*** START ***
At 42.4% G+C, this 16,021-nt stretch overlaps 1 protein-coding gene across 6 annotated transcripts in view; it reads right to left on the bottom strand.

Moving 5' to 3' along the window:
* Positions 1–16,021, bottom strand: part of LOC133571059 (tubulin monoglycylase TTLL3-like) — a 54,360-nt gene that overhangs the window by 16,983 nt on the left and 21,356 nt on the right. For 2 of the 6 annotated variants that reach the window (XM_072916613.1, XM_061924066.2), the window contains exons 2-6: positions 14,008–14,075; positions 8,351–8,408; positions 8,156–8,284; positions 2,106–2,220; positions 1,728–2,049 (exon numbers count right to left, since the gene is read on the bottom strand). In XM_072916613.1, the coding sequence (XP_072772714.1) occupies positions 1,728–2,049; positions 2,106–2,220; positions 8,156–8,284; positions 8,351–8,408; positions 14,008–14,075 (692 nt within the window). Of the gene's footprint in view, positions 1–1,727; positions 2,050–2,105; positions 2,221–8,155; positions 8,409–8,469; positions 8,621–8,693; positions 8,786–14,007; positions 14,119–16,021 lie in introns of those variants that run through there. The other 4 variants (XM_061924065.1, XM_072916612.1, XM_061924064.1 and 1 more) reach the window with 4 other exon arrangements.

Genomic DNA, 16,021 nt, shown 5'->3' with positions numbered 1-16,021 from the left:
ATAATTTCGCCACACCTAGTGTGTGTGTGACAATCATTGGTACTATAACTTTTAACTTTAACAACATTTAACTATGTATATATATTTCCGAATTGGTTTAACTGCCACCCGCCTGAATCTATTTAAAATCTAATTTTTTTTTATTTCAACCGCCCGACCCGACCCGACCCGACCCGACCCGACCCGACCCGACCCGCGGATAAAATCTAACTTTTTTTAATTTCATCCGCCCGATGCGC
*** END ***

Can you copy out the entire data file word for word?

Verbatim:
At 42.4% G+C, this 16,021-nt stretch overlaps 1 protein-coding gene across 6 annotated transcripts in view; it reads right to left on the bottom strand.

Moving 5' to 3' along the window:
* Positions 1–16,021, bottom strand: part of LOC133571059 (tubulin monoglycylase TTLL3-like) — a 54,360-nt gene that overhangs the window by 16,983 nt on the left and 21,356 nt on the right. For 2 of the 6 annotated variants that reach the window (XM_072916613.1, XM_061924066.2), the window contains exons 2-6: positions 14,008–14,075; positions 8,351–8,408; positions 8,156–8,284; positions 2,106–2,220; positions 1,728–2,049 (exon numbers count right to left, since the gene is read on the bottom strand). In XM_072916613.1, the coding sequence (XP_072772714.1) occupies positions 1,728–2,049; positions 2,106–2,220; positions 8,156–8,284; positions 8,351–8,408; positions 14,008–14,075 (692 nt within the window). Of the gene's footprint in view, positions 1–1,727; positions 2,050–2,105; positions 2,221–8,155; positions 8,409–8,469; positions 8,621–8,693; positions 8,786–14,007; positions 14,119–16,021 lie in introns of those variants that run through there. The other 4 variants (XM_061924065.1, XM_072916612.1, XM_061924064.1 and 1 more) reach the window with 4 other exon arrangements.

Genomic DNA, 16,021 nt, shown 5'->3' with positions numbered 1-16,021 from the left:
ATAATTTCGCCACACCTAGTGTGTGTGTGACAATCATTGGTACTATAACTTTTAACTTTAACAACATTTAACTATGTATATATATTTCCGAATTGGTTTAACTGCCACCCGCCTGAATCTATTTAAAATCTAATTTTTTTTTATTTCAACCGCCCGACCCGACCCGACCCGACCCGACCCGACCCGACCCGACCCGCGGATAAAATCTAACTTTTTTTAATTTCATCCGCCCGATGCGC